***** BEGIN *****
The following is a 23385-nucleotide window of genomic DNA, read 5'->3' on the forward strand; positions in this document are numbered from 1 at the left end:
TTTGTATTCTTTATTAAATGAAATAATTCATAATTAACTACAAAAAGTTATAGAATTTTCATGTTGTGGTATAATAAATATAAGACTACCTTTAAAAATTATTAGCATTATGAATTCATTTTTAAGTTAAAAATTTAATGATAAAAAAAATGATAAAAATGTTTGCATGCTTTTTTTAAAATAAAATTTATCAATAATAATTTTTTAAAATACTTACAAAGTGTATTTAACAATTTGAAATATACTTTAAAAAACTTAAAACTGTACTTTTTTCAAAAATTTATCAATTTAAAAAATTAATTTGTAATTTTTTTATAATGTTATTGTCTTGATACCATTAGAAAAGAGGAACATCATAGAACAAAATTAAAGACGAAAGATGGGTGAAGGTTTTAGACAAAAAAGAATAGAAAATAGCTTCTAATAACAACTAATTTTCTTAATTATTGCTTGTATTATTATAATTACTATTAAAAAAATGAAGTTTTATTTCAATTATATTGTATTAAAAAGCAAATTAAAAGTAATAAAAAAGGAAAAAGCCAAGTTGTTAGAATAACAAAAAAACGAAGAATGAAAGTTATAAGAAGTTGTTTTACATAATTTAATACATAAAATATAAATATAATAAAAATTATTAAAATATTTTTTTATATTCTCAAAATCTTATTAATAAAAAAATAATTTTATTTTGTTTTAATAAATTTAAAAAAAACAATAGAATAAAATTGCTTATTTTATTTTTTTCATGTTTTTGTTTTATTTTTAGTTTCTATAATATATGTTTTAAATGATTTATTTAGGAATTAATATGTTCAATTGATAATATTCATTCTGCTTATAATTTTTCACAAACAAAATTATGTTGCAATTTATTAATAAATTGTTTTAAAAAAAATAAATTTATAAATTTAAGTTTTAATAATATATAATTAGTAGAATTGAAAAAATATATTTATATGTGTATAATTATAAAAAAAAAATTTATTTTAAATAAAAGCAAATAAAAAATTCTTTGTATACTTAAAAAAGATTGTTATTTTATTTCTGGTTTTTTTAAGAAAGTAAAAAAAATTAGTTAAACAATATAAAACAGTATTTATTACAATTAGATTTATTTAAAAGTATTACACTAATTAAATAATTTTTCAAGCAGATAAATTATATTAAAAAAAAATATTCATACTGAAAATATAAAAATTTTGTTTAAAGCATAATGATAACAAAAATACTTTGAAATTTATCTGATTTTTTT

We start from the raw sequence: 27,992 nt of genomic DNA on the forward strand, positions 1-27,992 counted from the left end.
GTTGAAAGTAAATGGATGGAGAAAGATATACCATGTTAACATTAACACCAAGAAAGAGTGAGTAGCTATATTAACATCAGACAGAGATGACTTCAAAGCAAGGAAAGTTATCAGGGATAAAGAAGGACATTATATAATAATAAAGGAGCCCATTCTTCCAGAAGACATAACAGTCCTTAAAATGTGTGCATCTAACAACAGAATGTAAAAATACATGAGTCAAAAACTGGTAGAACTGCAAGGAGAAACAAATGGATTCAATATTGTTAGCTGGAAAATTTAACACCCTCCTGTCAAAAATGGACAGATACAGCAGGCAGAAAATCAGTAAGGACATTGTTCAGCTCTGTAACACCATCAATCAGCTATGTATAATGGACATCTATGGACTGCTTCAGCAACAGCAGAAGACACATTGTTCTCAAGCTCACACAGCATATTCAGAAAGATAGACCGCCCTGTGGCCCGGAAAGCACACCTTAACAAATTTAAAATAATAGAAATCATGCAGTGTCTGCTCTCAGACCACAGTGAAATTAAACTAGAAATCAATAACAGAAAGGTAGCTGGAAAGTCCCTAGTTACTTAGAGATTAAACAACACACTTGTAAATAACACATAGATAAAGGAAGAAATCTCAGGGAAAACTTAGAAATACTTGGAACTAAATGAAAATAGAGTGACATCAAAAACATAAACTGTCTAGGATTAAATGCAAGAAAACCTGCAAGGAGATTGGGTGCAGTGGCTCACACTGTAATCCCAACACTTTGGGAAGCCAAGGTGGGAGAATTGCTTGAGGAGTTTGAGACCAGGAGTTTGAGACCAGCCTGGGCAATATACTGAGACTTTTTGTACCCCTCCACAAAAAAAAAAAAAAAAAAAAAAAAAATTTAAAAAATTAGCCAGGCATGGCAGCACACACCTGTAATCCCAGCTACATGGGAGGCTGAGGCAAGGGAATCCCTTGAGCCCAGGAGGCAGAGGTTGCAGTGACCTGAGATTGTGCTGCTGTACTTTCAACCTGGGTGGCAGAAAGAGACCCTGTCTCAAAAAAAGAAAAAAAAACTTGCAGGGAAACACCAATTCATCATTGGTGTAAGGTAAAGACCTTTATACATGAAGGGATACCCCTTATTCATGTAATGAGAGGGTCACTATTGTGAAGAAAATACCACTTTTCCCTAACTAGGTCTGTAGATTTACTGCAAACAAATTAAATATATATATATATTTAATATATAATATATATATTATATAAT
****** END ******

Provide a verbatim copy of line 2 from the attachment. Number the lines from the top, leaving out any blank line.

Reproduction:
TTTGTATTCTTTATTAAATGAAATAATTCATAATTAACTACAAAAAGTTATAGAATTTTCATGTTGTGGTATAATAAATATAAGACTACCTTTAAAAATTATTAGCATTATGAATTCATTTTTAAGTTAAAAATTTAATGATAAAAAAAATGATAAAAATGTTTGCATGCTTTTTTTAAAATAAAATTTATCAATAATAATTTTTTAAAATACTTACAAAGTGTATTTAACAATTTGAAATATACTTTAAAAAACTTAAAACTGTACTTTTTTCAAAAATTTATCAATTTAAAAAATTAATTTGTAATTTTTTTATAATGTTATTGTCTTGATACCATTAGAAAAGAGGAACATCATAGAACAAAATTAAAGACGAAAGATGGGTGAAGGTTTTAGACAAAAAAGAATAGAAAATAGCTTCTAATAACAACTAATTTTCTTAATTATTGCTTGTATTATTATAATTACTATTAAAAAAATGAAGTTTTATTTCAATTATATTGTATTAAAAAGCAAATTAAAAGTAATAAAAAAGGAAAAAGCCAAGTTGTTAGAATAACAAAAAAACGAAGAATGAAAGTTATAAGAAGTTGTTTTACATAATTTAATACATAAAATATAAATATAATAAAAATTATTAAAATATTTTTTTATATTCTCAAAATCTTATTAATAAAAAAATAATTTTATTTTGTTTTAATAAATTTAAAAAAAACAATAGAATAAAATTGCTTATTTTATTTTTTTCATGTTTTTGTTTTATTTTTAGTTTCTATAATATATGTTTTAAATGATTTATTTAGGAATTAATATGTTCAATTGATAATATTCATTCTGCTTATAATTTTTCACAAACAAAATTATGTTGCAATTTATTAATAAATTGTTTTAAAAAAAATAAATTTATAAATTTAAGTTTTAATAATATATAATTAGTAGAATTGAAAAAATATATTTATATGTGTATAATTATAAAAAAAAAATTTATTTTAAATAAAAGCAAATAAAAAATTCTTTGTATACTTAAAAAAGATTGTTATTTTATTTCTGGTTTTTTTAAGAAAGTAAAAAAAATTAGTTAAACAATATAAAACAGTATTTATTACAATTAGATTTATTTAAAAGTATTACACTAATTAAATAATTTTTCAAGCAGATAAATTATATTAAAAAAAAATATTCATACTGAAAATATAAAAATTTTGTTTAAAGCATAATGATAACAAAAATACTTTGAAATTTATCTGATTTTTTT